A year ago this morning, I walked in for my first day on the job at International Samaritan.  When I mention this fact to friends, old-school Catholics are quick to tell me, “Ahh, All Saints Day, that’s a good day to start your new job.”  For those of you who are not familiar with this tradition, “All Saints Day” goes back 1,400 years as a day set aside to remember the Saints of the church–those people who have made it to heaven.  I thought it might be a fitting moment to thank the saints in my life, those people who have brought a little bit of heaven here.

Let’s start with my mom.  She turned 80 last week and celebrated by parring the last hole in our annual golf fame to beat me by a stroke.  Not very saint-like behavior indeed.  But you will never find a woman who so quietly and consistently gives of herself every day to help others. 

The leaders of our work in each nation: Angelica, Erika, Selam, Tavian and Tim.  When I read about the Saints of old, I can’t help but think they would find kindred spirits with these five people.  They walk so lovingly with the families in their communities, helping to make sure that the most worthwhile young people get a legitimate shot at making it out through education–and then so fiercely guarding and encouraging them at every step along the way.

Fr. Frank Canfield, S.J., a true disciple of Christ and discipler for Christ to thousands of young men at U of D Jesuit High, St. John’s Jesuit, and St. Ignatius in Cleveland over the last fifty years.  A bum hip has him temporarily sidelined, but he still makes Mass every day, praying for many people on this email list. If you are one, please send him a card at Colombiere.

The seven families who have given so generously and anonymously to launch our scholarship program that will include seven hundred children in five nations next year.  Each and every one of these scholars is a walking miracle you helped to make possible. That’s like automatic qualification for sainthood right there.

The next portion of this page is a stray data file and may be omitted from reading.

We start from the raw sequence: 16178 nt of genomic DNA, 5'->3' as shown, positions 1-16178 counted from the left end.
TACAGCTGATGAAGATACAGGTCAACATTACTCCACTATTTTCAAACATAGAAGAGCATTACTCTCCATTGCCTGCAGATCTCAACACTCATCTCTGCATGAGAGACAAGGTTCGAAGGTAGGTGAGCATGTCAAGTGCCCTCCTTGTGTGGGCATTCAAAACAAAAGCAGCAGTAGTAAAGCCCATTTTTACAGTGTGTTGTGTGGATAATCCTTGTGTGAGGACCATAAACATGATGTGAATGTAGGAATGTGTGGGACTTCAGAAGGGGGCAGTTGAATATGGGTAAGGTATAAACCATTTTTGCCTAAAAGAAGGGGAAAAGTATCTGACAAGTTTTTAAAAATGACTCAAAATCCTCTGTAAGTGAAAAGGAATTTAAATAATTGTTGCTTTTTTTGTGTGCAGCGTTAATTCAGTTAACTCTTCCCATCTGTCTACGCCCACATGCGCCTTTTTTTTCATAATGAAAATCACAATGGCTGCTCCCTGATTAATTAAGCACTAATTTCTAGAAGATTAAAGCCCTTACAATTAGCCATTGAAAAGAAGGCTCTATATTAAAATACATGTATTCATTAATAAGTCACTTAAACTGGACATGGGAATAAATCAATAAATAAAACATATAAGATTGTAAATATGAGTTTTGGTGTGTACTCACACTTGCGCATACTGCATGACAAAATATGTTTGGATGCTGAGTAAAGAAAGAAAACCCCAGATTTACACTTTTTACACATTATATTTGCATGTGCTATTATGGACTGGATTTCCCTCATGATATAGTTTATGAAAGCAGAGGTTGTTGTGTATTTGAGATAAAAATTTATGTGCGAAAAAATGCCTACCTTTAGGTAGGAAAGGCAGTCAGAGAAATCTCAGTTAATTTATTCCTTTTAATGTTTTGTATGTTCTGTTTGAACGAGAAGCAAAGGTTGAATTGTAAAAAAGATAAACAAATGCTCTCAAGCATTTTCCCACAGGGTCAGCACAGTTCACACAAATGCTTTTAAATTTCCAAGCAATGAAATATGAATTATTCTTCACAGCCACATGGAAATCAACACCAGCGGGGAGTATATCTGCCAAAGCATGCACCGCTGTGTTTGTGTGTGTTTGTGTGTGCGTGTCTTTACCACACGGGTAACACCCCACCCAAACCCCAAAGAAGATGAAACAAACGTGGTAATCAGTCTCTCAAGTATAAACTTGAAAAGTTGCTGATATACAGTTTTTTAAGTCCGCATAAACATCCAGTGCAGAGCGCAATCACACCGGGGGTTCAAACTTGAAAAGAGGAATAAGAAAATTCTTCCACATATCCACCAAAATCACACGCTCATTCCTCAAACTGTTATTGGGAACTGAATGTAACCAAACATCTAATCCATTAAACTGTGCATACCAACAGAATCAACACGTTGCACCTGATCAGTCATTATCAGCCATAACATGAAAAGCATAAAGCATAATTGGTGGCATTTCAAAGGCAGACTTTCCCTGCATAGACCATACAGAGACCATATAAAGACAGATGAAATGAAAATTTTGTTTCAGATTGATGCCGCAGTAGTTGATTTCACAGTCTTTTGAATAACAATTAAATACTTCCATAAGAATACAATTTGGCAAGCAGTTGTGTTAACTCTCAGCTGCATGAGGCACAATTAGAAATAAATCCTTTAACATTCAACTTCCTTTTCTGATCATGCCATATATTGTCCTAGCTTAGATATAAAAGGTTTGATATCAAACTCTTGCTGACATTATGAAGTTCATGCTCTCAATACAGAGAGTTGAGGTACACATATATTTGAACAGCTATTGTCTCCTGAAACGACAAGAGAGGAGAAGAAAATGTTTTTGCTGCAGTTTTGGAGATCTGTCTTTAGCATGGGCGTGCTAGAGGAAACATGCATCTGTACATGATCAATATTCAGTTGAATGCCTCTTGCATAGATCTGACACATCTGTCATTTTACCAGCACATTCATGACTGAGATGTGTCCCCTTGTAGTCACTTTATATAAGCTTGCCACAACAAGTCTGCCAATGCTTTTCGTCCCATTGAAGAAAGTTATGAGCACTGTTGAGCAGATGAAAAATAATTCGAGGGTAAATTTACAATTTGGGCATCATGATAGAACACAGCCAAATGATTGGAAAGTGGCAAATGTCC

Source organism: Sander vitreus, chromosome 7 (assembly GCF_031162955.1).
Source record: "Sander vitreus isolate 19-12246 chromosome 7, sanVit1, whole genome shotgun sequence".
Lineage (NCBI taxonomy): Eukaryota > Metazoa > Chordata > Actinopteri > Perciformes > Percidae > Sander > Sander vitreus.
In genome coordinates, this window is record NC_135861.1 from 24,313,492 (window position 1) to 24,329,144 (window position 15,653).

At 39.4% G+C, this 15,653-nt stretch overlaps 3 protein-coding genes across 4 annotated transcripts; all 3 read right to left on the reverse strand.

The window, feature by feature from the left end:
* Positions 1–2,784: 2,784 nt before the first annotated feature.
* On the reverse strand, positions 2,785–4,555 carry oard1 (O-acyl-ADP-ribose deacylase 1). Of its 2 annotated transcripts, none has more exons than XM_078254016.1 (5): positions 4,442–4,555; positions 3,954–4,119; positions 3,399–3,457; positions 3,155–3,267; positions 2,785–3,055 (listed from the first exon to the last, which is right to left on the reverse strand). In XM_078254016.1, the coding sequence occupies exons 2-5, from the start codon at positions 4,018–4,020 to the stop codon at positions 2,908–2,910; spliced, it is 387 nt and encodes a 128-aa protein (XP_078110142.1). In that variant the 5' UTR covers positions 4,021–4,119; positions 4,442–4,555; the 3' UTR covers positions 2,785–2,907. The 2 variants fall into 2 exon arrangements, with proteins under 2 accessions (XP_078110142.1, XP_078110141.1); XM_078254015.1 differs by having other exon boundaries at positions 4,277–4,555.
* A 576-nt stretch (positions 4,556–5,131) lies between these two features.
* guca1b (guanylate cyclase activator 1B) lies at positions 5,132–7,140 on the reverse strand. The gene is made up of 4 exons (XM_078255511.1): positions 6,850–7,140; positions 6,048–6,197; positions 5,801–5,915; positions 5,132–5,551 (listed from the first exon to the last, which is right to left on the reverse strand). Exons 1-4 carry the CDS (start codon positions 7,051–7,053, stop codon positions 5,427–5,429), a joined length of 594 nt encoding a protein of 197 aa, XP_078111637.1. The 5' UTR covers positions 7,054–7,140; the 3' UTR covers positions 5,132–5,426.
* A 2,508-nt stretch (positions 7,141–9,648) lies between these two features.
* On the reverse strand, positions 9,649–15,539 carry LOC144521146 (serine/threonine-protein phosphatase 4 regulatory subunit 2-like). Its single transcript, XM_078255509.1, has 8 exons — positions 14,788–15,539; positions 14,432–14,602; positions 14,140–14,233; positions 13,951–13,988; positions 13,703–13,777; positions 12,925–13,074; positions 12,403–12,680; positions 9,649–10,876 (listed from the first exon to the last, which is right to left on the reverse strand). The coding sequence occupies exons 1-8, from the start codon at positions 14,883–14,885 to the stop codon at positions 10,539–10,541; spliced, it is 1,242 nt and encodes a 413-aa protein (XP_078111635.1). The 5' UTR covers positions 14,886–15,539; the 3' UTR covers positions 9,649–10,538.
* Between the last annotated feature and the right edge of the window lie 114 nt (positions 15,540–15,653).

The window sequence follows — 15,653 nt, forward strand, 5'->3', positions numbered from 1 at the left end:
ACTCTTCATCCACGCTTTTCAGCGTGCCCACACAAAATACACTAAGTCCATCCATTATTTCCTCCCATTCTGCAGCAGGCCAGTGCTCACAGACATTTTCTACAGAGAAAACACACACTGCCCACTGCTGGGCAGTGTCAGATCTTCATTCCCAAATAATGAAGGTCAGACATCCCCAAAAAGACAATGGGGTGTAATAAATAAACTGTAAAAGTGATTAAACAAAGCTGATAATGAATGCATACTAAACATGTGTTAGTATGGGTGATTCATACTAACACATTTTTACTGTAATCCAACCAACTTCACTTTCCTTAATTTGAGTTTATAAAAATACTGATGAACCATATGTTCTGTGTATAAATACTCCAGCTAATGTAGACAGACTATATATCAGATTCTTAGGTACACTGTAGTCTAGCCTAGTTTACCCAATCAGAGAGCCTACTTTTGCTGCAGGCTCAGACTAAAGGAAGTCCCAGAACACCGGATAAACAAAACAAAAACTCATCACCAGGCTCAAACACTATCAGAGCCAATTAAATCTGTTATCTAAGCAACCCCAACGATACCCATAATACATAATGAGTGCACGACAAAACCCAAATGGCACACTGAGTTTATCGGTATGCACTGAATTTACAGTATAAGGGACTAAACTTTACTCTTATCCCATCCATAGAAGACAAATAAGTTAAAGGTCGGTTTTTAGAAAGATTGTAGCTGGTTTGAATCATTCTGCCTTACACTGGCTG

Fr. Frank Canfield with my daughters, Julia and Grace, at Colombiere last summer.

My wife, who has a bigger heart for the lost and the hurting than anyone I’ve ever met–and I was one of those people 22 years ago.  Her love for Christ brought me back into the faith and continues to encourage and inspire me every day of our marriage since then.

Sheila Geary at Marian, Phil Skeldon at St. John’s, Colleen Summanen at Bishop Watterson and all of the campus ministers I have yet to meet who serve as virtual St. Christophers for the young people travelling from their schools each year and St. Josephs to the people with whom we work. 

Here at the office, Andrew and Mary, along with Dan, Emily, Hannah, Michelle, Sarah, who give so generously of their heart and talents to drive our mission.  They make every day a joy to serve and work here.

My cousin, Moose, also known as Captain Steve Walton, a 23-year-veteran of the Detroit Police Department.   Every time I moved homes or jobs in Detroit, Moose got assigned to the precinct where I was, first as a patrolman and ultimately as the captain of both the 6th precinct and the 11th.  It felt like God assigned him to me as my personal guardian angel, but I don’t think there’s a good all-angels holiday so I’m celebrating him here.

My point in sharing these people with you is that we all have saints around us.  Please take a moment to thank a saint or two in your life today.

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Every two weeks, I send this email to reflect on challenges and victories in our mission together.  Today I thought it would be helpful to simply send updates on how each nation is doing in our shared goal of defeating the Coronavirus. Ethiopia Ethiopia, like most...

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